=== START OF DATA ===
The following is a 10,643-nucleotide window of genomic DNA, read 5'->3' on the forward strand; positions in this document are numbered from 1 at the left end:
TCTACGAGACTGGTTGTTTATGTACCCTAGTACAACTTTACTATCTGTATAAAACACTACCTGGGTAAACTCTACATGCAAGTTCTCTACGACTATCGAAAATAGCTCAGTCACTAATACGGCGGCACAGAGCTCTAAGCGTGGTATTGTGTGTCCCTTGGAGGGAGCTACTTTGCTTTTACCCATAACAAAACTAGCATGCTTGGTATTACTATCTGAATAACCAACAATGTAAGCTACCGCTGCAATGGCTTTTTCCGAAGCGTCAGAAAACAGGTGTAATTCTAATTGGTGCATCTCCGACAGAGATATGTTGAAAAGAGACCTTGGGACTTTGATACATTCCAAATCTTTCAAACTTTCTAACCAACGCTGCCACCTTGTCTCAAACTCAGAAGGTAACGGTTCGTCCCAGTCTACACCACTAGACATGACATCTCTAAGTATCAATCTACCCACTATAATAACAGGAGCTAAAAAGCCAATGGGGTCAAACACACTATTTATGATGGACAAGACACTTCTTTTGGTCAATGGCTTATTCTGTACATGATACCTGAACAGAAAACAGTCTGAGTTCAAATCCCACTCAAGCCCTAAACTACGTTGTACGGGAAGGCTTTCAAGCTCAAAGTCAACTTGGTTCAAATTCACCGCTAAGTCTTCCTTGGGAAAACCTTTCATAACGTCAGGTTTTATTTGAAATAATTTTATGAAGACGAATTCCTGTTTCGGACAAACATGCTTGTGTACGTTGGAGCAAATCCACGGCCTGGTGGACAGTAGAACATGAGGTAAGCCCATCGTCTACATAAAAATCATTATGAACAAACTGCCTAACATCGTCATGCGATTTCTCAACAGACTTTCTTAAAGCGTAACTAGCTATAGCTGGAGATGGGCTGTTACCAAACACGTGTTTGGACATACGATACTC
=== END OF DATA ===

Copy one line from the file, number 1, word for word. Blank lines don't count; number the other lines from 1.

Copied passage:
The following is a 10,643-nucleotide window of genomic DNA, read 5'->3' on the forward strand; positions in this document are numbered from 1 at the left end: